FaithPrayers Newsletter – October/November 2014
“Do unto others as you would have others do unto you.”
Jesus said that, and in their own ways many great thinkers have also said it. But to me, the fact that Jesus said it so clearly makes it carry special meaning.
I wonder if we could also say:
“Pray about others as you would have others pray about you.”
What would that mean?
I have heard people pray that someone would crash and burn so that they could learn a lesson. That they would lose their income so they would learn to “depend” on God. That if God wanted to take them into suffering that he would. Ouch! Would any of us want someone to pray such a thing about us? Would we be aghast to find out that in fact they had? Yet sometimes I have heard the most upsetting prayers I can imagine. “Bring this against them…” “cause them to fail in their endeavor…”.
I wonder… At this time of Thanksgiving, a time of love and gratitude to the Giver of all things, what if we decided to stop “hating” in our prayers. To stop assuming we knew all about what was best for another person. That we knew their road.
There’s another scripture that may be just as powerful for us…
“Give, and by the measure you give, it will be given unto you.” People often use that to talk or preach about giving money, and how they will get money back, but in the Gospel of Luke (Luke 6:38), the actual context is about judging others. And it was Jesus who made the statement. And again, many great teachers have also taught it — what we do and say may come back on us — so we would do well to be careful. How we treat others just may be how we end up getting treated someplace along the way. There have been times in my life where I’ve found this fact a hard thing to accept and to live by. A hard lesson to absorb — but nevertheless, I believe, a true one.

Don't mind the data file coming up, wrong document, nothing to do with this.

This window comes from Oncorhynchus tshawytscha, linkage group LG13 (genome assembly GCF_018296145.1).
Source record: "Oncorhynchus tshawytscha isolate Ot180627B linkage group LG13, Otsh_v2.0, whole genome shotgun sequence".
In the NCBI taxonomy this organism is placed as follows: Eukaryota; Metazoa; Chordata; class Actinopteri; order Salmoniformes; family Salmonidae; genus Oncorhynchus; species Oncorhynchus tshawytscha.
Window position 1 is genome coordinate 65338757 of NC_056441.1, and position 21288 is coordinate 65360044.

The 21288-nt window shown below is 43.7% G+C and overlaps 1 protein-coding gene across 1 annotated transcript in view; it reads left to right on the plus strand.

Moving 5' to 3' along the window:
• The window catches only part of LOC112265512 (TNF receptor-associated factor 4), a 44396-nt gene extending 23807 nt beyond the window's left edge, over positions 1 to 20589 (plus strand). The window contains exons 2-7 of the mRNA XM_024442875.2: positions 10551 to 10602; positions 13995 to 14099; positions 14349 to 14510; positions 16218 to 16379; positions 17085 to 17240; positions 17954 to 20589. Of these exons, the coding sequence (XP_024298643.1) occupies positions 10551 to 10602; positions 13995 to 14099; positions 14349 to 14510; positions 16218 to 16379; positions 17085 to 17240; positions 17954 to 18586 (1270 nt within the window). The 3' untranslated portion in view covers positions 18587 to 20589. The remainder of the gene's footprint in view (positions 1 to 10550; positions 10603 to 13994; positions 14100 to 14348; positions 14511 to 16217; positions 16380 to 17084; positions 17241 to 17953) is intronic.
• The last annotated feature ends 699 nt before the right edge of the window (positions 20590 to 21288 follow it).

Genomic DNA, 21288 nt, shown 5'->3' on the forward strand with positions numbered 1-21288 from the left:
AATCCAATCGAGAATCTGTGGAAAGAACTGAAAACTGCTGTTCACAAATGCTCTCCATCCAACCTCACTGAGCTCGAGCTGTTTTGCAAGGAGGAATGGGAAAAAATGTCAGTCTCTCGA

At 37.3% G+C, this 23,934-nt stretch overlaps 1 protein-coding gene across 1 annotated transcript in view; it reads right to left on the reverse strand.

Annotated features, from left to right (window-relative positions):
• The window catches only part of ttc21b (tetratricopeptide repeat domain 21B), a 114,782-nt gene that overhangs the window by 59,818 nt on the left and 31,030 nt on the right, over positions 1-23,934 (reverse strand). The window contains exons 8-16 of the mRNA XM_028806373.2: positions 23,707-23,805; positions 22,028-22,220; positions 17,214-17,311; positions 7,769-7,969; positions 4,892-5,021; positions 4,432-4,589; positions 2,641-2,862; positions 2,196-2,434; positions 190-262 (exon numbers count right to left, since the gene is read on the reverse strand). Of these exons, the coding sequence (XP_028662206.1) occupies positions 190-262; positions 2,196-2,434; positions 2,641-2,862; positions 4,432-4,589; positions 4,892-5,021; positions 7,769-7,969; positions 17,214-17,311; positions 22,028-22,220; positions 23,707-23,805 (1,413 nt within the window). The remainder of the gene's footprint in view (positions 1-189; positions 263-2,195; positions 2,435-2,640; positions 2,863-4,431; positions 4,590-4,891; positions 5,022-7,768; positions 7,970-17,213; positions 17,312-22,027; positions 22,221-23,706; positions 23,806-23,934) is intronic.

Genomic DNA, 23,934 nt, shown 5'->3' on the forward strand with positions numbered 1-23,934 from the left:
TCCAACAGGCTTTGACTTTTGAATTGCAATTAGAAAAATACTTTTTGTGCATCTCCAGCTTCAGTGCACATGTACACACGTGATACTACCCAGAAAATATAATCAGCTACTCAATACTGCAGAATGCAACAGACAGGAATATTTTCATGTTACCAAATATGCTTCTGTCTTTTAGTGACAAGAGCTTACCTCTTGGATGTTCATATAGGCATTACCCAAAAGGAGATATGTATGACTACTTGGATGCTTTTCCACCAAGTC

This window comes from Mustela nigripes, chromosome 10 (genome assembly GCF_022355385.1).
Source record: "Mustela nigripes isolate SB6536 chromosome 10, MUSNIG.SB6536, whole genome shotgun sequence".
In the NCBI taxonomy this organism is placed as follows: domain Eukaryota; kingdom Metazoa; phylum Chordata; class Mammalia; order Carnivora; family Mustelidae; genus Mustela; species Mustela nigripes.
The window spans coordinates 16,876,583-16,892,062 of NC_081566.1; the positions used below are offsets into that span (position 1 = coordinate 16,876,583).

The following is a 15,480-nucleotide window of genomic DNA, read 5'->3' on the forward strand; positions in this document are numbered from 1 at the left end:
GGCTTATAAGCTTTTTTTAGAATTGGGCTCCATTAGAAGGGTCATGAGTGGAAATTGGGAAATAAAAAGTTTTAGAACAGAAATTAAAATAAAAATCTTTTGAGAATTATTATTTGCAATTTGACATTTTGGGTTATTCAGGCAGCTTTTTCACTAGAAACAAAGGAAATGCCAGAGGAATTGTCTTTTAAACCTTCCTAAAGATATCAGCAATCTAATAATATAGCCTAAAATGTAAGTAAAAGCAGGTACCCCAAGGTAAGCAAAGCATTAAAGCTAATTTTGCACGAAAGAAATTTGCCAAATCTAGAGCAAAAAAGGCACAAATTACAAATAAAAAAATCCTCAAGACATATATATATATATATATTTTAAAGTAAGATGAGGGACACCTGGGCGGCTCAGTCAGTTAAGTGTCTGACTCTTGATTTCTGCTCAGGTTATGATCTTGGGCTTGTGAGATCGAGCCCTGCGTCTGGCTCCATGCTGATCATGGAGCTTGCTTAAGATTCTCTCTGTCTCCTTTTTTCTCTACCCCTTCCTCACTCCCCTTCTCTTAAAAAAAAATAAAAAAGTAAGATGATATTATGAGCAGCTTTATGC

If someone is engaging in hurtful and sinful behavior then yes, we do need to pray that they be stopped, even if that’s not what they want at the moment. A good prayer for the Wall Street executive who is bilking people out of their life savings would be that he or she be stopped. The man hitting his wife should be stopped. The person hurling racist slurs should be stopped. And that’s the right way to pray — that they are stopped. It’s what I would want prayed for me… That I would stop the hitting, stop the comments, stop the greed. But still, and I say this gently and not for sure that I can always do it, it’s probably best to pray even those prayers in just the way we would want them prayed for us were we engaging in the adultery or the abuse or the cheating.
I can only say that if something difficult needed to be prayed regarding me because I was off-track, I would hope that the people praying would turn each of those sorts of prayers around, as in: “I pray you would spare her from suffering and show her what You need to without that.” Or, “I pray that you would teach her to depend on you without her suffering loss.”
Why not pray that way, instead?
Why indeed? Is there some reason we would rather not admit to that’s behind our reticence? Why we can’t pray the positive thing? The helpful thing only? The blessing thing. In other words, the thing we would want prayed about ourselves.
It can be a hard thought — this idea of praying as we would want to be prayed for. Only God can supply the grace to pray that way.
I don’t think God hears the hating prayers that come from a mean spirit. He does hear the prayers of the person who hates sin, but certainly not the sinner. But, even though God may not be listening to those mean or abusive prayers, the words are still put out there, and words from people hurt. They can hang in the air.
I don’t think God directly answers those hating prayers. And that is a lot to be thankful for. A truly unique and important thing to be thankful for, at this time of year and always.
Wishing you and yours a beautiful and treasured Thanksgiving…
Mary Ann Offenstein
Founder and Director of Operations
FaithPrayers National Prayer Line
Fifth in a series of articles about prayer